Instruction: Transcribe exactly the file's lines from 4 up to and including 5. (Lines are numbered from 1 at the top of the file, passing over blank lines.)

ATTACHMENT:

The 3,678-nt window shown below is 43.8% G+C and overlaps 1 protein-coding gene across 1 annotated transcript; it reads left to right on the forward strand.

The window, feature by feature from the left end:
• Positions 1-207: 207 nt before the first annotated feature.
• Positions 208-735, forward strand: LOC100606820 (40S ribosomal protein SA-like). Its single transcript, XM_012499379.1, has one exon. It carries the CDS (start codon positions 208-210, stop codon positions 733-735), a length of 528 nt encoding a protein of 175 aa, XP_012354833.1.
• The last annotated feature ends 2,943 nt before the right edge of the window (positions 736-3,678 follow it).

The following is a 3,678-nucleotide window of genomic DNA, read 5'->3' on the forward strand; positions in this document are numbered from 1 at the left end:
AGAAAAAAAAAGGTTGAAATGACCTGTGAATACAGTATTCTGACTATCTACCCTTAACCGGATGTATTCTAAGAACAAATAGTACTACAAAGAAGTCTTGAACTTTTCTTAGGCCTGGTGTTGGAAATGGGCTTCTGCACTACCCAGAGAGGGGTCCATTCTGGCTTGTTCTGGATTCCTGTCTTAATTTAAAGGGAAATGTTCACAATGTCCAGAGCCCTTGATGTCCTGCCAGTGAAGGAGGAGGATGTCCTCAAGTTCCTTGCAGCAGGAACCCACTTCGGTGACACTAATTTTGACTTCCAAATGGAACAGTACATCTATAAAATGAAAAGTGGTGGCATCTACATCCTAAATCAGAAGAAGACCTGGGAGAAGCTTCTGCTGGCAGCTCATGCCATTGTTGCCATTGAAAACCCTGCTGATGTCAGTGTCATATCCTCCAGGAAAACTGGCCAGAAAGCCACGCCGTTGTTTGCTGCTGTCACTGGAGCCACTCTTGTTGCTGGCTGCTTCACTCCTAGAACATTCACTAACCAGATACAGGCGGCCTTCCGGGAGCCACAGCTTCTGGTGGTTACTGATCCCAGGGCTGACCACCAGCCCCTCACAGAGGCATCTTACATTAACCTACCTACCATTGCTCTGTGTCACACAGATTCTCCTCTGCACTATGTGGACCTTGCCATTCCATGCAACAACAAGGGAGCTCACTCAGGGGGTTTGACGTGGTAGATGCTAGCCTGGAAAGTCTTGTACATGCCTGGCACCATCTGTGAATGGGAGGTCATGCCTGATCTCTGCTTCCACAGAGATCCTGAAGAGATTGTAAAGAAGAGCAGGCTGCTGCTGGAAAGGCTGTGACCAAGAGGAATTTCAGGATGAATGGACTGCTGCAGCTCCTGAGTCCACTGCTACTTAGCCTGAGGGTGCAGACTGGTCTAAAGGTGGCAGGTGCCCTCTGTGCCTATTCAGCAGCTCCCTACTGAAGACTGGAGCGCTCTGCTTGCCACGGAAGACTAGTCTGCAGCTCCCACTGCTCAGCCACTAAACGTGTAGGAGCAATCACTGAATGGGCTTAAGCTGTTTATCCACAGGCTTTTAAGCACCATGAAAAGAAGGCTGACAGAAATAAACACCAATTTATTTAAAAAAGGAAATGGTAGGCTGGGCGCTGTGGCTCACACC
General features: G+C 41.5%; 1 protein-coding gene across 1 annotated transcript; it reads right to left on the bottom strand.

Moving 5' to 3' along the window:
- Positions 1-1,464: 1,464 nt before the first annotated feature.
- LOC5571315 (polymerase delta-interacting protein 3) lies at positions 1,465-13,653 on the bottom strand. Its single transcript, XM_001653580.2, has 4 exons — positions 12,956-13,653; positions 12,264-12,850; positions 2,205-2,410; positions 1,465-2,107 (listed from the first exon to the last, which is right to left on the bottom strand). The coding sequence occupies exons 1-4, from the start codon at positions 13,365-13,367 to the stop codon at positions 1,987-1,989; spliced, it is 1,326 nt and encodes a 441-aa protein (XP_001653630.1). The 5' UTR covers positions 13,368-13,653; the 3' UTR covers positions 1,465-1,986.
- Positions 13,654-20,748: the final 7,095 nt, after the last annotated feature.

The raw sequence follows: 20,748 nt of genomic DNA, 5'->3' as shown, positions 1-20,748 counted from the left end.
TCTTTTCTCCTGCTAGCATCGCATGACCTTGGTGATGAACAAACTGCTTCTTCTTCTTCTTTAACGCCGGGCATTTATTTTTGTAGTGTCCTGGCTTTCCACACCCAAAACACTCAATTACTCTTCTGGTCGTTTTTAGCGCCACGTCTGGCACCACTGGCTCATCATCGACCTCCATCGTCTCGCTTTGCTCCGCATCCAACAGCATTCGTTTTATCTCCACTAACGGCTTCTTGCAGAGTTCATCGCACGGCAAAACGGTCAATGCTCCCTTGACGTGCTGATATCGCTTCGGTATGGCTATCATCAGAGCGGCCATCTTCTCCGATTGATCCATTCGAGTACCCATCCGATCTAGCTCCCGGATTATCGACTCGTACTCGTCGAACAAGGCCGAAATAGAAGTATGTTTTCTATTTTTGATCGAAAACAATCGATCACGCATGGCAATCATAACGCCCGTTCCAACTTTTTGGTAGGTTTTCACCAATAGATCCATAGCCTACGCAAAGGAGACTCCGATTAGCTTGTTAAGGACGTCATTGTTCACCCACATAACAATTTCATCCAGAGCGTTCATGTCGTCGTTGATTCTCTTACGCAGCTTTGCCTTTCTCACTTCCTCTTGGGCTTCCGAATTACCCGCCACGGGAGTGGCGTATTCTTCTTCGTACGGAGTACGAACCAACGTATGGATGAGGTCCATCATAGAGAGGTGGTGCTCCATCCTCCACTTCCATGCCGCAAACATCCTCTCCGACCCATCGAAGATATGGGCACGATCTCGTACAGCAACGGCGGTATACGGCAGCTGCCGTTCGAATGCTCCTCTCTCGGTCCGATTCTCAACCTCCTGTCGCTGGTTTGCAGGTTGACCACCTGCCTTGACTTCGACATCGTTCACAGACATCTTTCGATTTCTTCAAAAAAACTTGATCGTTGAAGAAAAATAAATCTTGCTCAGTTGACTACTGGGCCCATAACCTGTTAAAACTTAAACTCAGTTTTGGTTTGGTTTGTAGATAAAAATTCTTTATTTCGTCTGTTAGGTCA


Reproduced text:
• Positions 208-735, forward strand: LOC100606820 (40S ribosomal protein SA-like). Its single transcript, XM_012499379.1, has one exon. It carries the CDS (start codon positions 208-210, stop codon positions 733-735), a length of 528 nt encoding a protein of 175 aa, XP_012354833.1.
• The last annotated feature ends 2,943 nt before the right edge of the window (positions 736-3,678 follow it).